#PlasticPollution #Recycle #ConsumerWaste
One of the most eye catching sculptures inside the Burton Street Peace Garden is “Crossroads": A cross made out of coffins stands with clear windows, displaying an arrangement of plastic waste inside. This waste ranges from plastic medicine bottles to children's toys, uncomfortable imagery to see within a coffin. “Crossroads,” poses a question to those in the garden: What is the current generation to do with the dependency on plastic that they were born into. It is clear that continuation of this wasteful use of plastic will surely begin to negatively impact the lives of generations to come, an idea eloquently described in a poem by Dewayne Barton titled, “New Religion,” which hangs upon the cross.
Content compiled by Quinn McKearney
IMPACT ON BURTON STREET COMMUNITY
The discussion that “Crossroads,” promotes is not one that is only relevant to humans today. This heavy dependence on plastic is one that is felt across species. Specifically, plastic is finding its way into the world’s waterways like never before. In 2014 there was estimated to be 5 trillion pieces of plastic debris in the world’s surface water. This number is continuing to grow with no real end in sight.
More information is being discovered about microplastics each day as well. Humans have been using plastic so often for so long now, that trace amounts are being found in almost all things we consume, from the tap water we drink to the meat that we eat. Microscopic levels of plastic are being found in the bodies of humans as result, a problem that is sure to become more and more relevant as time progresses.
Projects like the Burton Street Peace garden promote a way we can combat needless waste, by reusing these single use plastics into things like art for people to enjoy for a long time.
There are several cases of policy being laid to try and combat the irresponsible use of plastics. Most of this policy however, is put into action at only city or state level, not typically at the federal level. Cities like Washington D.C. and San Diego are banning single use plastics like straws, styrofoam cups, and plastic bags in hopes to discourage the wide use of these items. Movements such as these are becoming more and more popular.
STORIES AND ADVOCACY
There are many examples of people finding beautiful ways the repurpose the single use plastics embedded in our lives, rather than throwing them away. The Burton Street Peace garden itself is a very relevant example of this. Dewayne created all of the art displays in the garden using recycled trash found in West Asheville. Each sculpture in the garden is composed of materials that would have found their way into another landfill, or worse the French Broad River. 75% of trash found in Rivers and Streams started on the side of the road. There are other artists who find creative ways to repurpose plastic waste, one of which is Mbongeni Buthelezi, a south African who came up with a method of melting down plastics to create new scenes, which he calls “Plastic Painting.” Partnering with the company Greenworks, local artist David Earl Tomlinson, created a scrap metal fish filled with trash pulled from local rivers. Ideas like Tomlinson’s not only cut down on the waste found in our communities, but also encourage a more environmentally conscious mindset.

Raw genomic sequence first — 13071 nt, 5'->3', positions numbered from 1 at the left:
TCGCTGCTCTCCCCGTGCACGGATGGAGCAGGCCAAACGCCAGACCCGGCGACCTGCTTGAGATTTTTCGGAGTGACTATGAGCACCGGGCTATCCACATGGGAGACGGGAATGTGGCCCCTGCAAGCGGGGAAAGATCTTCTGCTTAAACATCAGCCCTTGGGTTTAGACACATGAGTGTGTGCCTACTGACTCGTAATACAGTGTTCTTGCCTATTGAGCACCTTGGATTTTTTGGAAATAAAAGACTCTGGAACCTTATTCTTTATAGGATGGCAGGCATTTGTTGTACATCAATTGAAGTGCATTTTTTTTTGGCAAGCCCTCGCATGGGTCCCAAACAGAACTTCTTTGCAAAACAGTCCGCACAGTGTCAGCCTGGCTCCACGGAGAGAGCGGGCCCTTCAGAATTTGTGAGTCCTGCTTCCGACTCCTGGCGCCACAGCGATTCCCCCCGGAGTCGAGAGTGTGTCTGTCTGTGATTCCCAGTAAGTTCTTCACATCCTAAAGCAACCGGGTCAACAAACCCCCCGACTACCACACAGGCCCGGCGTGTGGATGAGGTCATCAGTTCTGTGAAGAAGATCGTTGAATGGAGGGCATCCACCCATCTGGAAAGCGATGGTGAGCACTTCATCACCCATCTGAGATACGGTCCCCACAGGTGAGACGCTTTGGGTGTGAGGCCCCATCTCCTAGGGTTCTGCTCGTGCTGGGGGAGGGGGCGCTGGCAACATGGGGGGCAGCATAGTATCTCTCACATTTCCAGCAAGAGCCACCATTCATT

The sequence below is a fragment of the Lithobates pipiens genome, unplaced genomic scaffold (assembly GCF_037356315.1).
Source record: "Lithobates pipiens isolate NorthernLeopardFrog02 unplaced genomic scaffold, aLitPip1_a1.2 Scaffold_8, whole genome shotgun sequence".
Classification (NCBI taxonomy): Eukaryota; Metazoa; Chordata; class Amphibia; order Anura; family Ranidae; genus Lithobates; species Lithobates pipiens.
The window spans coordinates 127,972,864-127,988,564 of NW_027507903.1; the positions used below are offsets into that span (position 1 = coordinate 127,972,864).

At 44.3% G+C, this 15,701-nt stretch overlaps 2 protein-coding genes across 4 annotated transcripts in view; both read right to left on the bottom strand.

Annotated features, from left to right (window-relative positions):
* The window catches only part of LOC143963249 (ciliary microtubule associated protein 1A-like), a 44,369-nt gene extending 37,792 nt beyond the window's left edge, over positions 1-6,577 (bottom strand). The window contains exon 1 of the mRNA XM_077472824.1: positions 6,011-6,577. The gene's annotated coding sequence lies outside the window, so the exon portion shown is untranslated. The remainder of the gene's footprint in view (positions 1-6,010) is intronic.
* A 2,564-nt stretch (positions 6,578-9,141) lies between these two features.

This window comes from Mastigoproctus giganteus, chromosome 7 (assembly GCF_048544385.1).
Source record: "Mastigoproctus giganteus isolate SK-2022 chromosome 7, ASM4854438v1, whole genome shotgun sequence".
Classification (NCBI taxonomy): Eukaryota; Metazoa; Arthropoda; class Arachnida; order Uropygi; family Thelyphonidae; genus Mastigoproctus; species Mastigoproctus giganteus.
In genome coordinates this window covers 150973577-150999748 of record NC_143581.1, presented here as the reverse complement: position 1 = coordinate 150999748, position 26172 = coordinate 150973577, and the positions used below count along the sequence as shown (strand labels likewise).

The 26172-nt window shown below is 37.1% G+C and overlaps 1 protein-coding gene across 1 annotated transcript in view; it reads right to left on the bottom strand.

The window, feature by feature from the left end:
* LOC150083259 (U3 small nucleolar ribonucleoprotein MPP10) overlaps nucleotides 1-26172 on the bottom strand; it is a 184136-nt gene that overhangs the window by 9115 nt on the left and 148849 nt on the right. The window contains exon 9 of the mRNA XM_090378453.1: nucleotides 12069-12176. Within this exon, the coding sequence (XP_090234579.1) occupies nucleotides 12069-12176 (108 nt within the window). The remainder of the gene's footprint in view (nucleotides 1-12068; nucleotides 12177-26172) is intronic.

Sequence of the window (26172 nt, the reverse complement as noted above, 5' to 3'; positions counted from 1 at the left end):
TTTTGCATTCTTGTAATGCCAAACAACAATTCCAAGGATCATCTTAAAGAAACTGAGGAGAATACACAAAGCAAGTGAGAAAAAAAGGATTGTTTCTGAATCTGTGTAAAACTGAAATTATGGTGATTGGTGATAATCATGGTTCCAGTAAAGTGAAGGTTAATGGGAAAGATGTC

CALL TO ACTION
Many programs aim to fight plastic pollution. Greenworks is a great program to volunteer with in the area, who aims to clean up waste as well as encourage younger generations to be mindful of their plastic use and how to properly dispose of it. The Plastic Pollution Coalition is a national organization which encourages refusing single use plastics. This program accepts donations and provides resources for starting anti-single use plastic movements in your own town. Another effective way to combat single-use plastics is by accepting the 4 R’s - Reduce, Refuse, Reuse, and Recycle. Cutting down on plastic pollution starts with changing your personal use!